- Gallagher was a popular comedian, most well-known for breaking pumpkins with a sledgehammer.
- He did court controversy for his props hitting audience members and his use of stereotypes in his act.
- He died on Friday at 76.
Gallagher died at 76 on Friday, November 11. The comic, whose full name was Leo Anthony Gallagher Jr., passed away due to organ failure, according to a statement from his manager Craig Marquardo to CNN. The comedian’s rep confirmed his death in a statement to HollywoodLife. “He passed away today in Palm Springs, California, in hospice care,” they said.
Known for his bombastic stage show, which included him smashing watermelons, Gallagher was beloved by audiences for decades. The comedian had numerous Showtime comedy specials and performed all over the country. After decades in the spotlight, he’s been widely referenced in a number of parodies and tributes over the years. He’s survived by his daughter Aimee and son Barnaby. Find out more about the comic here.
1. Gallagher was a touring comic for over 40 years.
Gallagher’s comedy career began in the late 1960s, where he performed at the Comedy Store and Ice House. He made his debut on The Tonight Show With Johnny Carson in 1975, which is considered a rite of passage for many comedians. He performed many times on the show over the years. As a comic, Gallagher was considered an innovator of prop comedy, and earned the nickname “The Wizard of Odd,” per The New York Times.
While he used a wide array of props, his signature joke was most well-known as the “Sledge-O-Matic,” which involved him taking a sledgehammer to a wide variety of fruits, but the most remembered were the watermelons. He said it was the first routine that he wrote in a 2011 interview with Marc Maron on his WTF podcast. He released his first special An Uncensored Evening in 1980, and his most recent performance was at New York’s Gotham Comedy Club in 2014 for Gotham Comedy Live.
2. He had a degree in chemistry.
While his prop comedy act may seem very simple, Gallagher’s early career before performing may surprise some. He graduated with a degree in chemical engineering from the University of South Florida, with a minor in English. After he graduated, he worked briefly as a chemist and also as a manager for musician Jim Stafford. He admitted that he wasn’t sure what he would’ve applied his degree towards, but suggested perhaps cancer research in the aforementioned WTF interview. He also said he continued to meet with physicists as he toured in his career.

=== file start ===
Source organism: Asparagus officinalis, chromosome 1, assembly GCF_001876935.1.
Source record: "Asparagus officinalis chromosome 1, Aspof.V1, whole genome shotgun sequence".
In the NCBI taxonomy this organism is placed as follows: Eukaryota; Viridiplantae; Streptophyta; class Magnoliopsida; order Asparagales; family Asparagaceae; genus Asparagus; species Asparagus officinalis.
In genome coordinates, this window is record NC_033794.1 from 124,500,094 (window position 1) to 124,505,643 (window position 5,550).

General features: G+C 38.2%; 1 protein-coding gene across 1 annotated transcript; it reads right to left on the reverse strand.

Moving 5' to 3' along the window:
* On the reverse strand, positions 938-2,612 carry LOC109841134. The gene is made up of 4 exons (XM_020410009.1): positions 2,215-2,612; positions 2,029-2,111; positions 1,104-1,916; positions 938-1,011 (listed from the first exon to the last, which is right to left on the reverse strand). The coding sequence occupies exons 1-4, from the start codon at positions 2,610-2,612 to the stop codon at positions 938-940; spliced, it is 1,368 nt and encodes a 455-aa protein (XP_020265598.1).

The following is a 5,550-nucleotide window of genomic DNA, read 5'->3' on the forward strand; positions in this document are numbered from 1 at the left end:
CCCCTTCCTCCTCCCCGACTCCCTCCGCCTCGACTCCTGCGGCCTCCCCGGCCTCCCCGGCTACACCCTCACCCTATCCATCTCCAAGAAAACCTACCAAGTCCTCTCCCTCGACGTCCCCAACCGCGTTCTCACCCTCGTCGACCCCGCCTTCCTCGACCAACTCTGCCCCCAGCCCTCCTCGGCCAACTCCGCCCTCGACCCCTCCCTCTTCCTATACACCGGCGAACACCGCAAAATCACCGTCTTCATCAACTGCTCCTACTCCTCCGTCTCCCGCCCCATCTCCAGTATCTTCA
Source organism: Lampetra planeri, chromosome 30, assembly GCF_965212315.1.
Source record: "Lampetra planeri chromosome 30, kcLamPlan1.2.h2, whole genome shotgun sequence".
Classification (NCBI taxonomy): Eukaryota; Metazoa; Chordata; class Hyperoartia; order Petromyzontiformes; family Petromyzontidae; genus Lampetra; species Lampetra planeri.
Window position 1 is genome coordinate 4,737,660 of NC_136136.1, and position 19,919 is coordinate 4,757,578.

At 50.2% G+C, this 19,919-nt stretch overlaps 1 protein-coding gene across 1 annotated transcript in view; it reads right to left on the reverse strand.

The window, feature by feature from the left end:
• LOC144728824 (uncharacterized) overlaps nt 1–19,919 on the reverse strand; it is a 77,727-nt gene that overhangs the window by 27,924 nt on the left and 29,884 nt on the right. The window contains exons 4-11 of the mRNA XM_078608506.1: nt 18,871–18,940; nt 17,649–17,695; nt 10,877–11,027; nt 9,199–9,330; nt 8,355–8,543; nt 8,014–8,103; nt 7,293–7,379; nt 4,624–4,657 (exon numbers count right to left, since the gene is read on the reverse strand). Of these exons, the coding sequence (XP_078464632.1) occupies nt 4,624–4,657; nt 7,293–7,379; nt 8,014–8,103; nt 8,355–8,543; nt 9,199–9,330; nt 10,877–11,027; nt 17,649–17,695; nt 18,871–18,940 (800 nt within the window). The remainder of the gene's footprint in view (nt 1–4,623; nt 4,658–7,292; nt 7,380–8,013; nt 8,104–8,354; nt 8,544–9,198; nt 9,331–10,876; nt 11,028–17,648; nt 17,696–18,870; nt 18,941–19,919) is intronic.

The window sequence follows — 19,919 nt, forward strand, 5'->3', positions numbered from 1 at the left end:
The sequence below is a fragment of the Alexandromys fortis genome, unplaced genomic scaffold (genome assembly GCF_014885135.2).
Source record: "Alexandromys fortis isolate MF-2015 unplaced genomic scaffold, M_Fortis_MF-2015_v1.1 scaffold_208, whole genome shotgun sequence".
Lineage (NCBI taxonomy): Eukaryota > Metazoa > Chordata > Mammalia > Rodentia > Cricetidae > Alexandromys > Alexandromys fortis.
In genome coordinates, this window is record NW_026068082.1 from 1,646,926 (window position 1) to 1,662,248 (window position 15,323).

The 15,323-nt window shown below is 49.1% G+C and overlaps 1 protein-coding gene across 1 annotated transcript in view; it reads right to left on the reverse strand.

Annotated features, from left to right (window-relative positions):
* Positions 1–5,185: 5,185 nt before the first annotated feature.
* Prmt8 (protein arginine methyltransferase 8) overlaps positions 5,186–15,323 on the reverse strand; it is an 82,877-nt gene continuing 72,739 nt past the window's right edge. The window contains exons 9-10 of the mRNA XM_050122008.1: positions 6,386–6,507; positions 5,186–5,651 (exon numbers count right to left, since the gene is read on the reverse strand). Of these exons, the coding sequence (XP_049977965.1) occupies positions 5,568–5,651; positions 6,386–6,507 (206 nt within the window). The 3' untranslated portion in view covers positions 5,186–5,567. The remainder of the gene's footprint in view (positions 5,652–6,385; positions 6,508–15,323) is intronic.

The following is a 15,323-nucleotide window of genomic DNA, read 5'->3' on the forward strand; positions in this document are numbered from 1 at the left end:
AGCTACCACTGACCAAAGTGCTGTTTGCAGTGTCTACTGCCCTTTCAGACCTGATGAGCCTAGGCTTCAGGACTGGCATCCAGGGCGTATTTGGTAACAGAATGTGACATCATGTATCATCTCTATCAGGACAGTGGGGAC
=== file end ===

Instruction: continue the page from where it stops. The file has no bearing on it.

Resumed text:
3. In later years, his act was criticized for offensive stereotypes.
While many beloved Gallagher’s silly form of prop comedy, some aspects of his performance courted controversy later in his career. He was reported to have made racist and homophobic jokes during his act in a 2010 review by The Stranger. Marc Maron confronted Gallagher about drawing on racist stereotypes during the 2011 WTF interview, which led to the comedian walking out on the podcaster. “Why are you taking the other side of everything I say?” Gallagher asked shortly before walking out.
Aside from his controversial jokes, Gallagher was sued by people who said they were injured because of his act. A woman in 1990 claimed she was hit by a prop and unsuccessfully tried to sue him, per The Los Angeles Times. He also claimed that he was sued by audience members who were injured by some of his prop comedy in a 2009 interview with The AV Club. “My insurance was actually canceled at one point because someone sued me saying that they had been hurt seriously by a candy bar in the balcony. Somehow a candy bar I hit with a tennis racket so the people on the balcony could have candy? Said that she was injured in her eye, and the insurance company decided not to fight her case and pay it off and canceled me!” he said. Gallagher would also occasionally heckle comedians who were hired to open for him.
4. He sued his brother over the ‘Sledge-O-Matic.’
During the 90s, Gallagher’s younger brother Ron Gallagher began to tour and perform his brother’s routine, originally with the original’s blessing. Ron performed under the name “Gallager Too” or “Two.” He performed many of the same prop comedy jokes that his brother did in his act, per The Baltimore Sun. Gallagher later sued Ron for using the “Sledge-o-Matic” routine against his wishes and also that his performances were advertised as being misleading, per Variety.
5. He ran for governor of California.
Aside from his comedy career and scientific interests, Gallagher also had political aspirations. He ran as an independent candidate for governor of California in 2003, but he only garnered about 5,000 votes, according to election records.